CLERMONT - Dr. Muhammad Khan likes his colors.

He also likes his spices, and his food. The Pakistan-born internist from Central Florida Internists shared his enthusiasm with a small-but-enthusiastic audience at the National Training Center on May 22 - all in the name of good health.

Khan's presentation was officially on vitamins and anti-oxidents, and was part of the South Lake Hospital's free community education program. The doctor's bottom line is to keep it colorful, eat food that is as minimally processed as possible, exercise and do everything in moderation.

"The healthiest lifestyle is the lifestyle you had in this country 50 to 60 years ago," Khan said.

On the importance of color in food, Khan noted that "When I first came here, I'd go to the grocery store and see green bell peppers at 99 cents a pound. I'd see red and yellow I'd say, 'I'm not going to pay that.' So I get the green peppers. But the red and yellow have much more (health benefits) than the green ones.

"The reason God did this is with our eyes," he added. "We are attracted to the colorful food - that is the most (healthful). I try to put as much color as I can on my plate."

As for his personal supplement regimen, Khan takes only two pills regularly: a multi-vitamin/mineral/herb/anti-oxident pill that he carries at his own office pharmacy, and a fish oil supplement.

Praising the fish oil capsules for their concentration of essential fatty acids, he says that if people were to take only one supplement a day, it should be fish oil. It's not that vitamins and minerals are not so important, it's that essential fatty acids - in proper amounts - are not so easy to get in a typical American diet. Omega 3, 6 and 9 are generally considered the most important of the fatty acids, and while Khan says that many foods are fortified with omega 6 and 9, that doesn't happen with omega 3.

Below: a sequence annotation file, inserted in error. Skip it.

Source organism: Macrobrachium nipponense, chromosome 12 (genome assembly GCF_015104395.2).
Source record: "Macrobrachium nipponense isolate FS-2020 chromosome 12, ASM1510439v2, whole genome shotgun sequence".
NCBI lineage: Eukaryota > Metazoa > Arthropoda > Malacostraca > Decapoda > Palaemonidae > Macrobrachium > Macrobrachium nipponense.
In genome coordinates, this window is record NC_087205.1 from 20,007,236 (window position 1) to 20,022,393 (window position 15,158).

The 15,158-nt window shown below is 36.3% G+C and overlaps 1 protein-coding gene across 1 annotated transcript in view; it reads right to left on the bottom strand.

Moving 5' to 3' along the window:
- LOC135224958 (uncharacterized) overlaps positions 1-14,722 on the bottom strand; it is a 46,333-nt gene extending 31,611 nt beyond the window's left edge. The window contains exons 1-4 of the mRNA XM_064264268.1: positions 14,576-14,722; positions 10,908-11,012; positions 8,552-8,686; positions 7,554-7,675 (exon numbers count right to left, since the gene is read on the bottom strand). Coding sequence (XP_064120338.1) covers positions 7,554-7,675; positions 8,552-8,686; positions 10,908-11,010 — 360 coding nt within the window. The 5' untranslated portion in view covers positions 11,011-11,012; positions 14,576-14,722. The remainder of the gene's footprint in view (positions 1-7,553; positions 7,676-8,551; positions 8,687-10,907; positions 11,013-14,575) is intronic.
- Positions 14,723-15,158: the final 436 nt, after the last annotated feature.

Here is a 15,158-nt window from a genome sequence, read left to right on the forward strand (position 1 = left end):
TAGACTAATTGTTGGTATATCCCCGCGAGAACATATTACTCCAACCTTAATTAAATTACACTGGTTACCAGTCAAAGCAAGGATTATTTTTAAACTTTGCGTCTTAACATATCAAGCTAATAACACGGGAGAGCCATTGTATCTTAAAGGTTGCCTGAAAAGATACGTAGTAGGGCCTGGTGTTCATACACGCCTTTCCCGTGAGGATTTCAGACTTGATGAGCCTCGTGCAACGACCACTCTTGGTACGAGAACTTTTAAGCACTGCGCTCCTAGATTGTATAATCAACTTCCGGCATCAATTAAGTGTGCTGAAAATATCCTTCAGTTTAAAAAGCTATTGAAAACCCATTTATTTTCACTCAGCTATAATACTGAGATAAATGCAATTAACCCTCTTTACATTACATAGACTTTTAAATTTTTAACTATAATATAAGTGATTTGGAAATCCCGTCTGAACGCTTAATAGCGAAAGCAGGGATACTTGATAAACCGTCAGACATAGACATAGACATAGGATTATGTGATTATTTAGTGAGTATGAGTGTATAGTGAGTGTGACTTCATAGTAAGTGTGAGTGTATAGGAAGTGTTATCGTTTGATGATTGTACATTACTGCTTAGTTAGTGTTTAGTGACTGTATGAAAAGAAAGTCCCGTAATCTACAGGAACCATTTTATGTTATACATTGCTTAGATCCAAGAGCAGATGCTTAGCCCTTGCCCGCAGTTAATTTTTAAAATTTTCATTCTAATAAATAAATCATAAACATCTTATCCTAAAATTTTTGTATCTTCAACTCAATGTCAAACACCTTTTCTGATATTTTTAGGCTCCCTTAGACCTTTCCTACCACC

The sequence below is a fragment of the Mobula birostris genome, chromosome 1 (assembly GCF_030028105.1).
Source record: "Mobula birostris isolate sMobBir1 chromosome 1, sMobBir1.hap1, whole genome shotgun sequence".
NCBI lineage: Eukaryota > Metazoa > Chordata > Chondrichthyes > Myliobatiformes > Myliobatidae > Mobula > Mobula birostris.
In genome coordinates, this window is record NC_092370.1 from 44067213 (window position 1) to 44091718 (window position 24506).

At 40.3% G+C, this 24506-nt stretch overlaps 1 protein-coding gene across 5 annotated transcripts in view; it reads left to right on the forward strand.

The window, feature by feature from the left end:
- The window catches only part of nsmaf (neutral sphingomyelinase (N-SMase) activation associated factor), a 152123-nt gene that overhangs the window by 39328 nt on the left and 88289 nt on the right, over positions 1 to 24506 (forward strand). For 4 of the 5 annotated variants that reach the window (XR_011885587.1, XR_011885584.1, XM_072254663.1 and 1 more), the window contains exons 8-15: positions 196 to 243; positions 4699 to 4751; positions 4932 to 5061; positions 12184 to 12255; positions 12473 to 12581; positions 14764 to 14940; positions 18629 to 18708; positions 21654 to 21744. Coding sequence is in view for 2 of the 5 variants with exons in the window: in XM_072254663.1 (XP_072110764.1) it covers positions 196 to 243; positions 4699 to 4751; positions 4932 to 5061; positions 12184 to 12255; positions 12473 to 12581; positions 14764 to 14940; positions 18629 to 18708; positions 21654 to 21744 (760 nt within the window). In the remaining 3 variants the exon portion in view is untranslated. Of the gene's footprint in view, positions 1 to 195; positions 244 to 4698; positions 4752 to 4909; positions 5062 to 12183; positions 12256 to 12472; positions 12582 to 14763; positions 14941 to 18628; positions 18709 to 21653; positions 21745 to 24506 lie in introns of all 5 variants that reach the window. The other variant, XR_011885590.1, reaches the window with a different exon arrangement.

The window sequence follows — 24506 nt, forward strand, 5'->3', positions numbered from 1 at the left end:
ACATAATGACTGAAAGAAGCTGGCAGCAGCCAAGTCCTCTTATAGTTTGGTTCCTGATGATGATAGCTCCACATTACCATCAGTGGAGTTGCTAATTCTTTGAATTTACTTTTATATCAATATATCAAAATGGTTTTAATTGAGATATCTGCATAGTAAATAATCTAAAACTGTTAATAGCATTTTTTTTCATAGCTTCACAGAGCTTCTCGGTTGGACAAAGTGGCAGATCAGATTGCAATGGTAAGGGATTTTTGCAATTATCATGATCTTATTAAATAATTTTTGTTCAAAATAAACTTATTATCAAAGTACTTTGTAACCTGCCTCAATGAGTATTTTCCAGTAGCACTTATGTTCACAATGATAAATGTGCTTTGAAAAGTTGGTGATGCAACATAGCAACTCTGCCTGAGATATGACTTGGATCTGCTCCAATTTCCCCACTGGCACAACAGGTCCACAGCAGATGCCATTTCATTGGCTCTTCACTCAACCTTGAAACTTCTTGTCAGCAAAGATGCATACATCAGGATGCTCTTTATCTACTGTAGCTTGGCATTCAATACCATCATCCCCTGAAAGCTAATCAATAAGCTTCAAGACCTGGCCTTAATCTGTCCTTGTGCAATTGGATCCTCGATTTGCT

High amounts of omega 6 and 9 have been linked to inflammatory conditions such as arthritis, Khan says. And while he does speak highly of flaxseed as a source of essential fatty acids - it has omega 3, 6 and 9 - he cautions that since it has the 6 and 9 in large amounts, flaxseed in large quantities is not a good idea.

He also praises almonds and peanuts for their essential fatty acid. He also says try not to eat more than "five or six or 10 a day" because of the calories.

On lipoic acid - one of the essential fatty acids - he noted that while beef in this country used to have 5 percent lipoic acid as late as the 1960s, beef today typically has less than 1 percent, except for the grass-fed beef, which has more.

On the subject of tea, he says that the tea you get in most stores in this country doesn't seem real to him, because he's used to whole tea leaves, minimally processed. Of the difference between green and black tea, he says that the green is less fermented, made from younger leaves, and has a lot more antioxidants than the black tea. The healthful properties of the green tea come mainly from the chlorophyll.

"When you heat chlorophyll, you destroy it," Khan said. "Three cups of green tea are better than Aricept (an approved medication for Alzheimers patients) because of the increase in acetylcholine."

On the subject of flavanoids, which detoxifies bad cholesterol, he recommends soy. The benefits of various herbs and spices - as well as green tea - are also obvious, he noted. Khan figures that people are best off eating or drinking the whole product because the concentrates sold as health food supplements generally only have a few of the ingredients present in the original.

He doesn't mean to suggest that the specific ingredients in the capsules sold as supplements are not the most important ingredients, but that the ingredients left out also have value.

Khan considers himself lucky to have been brought up on Pakistani cuisine because many of the spices that are an integral part of the cuisine also have documented health benefits.

He particularly noted turmeric.

"It's the most joint-protective thing you find," Khan said.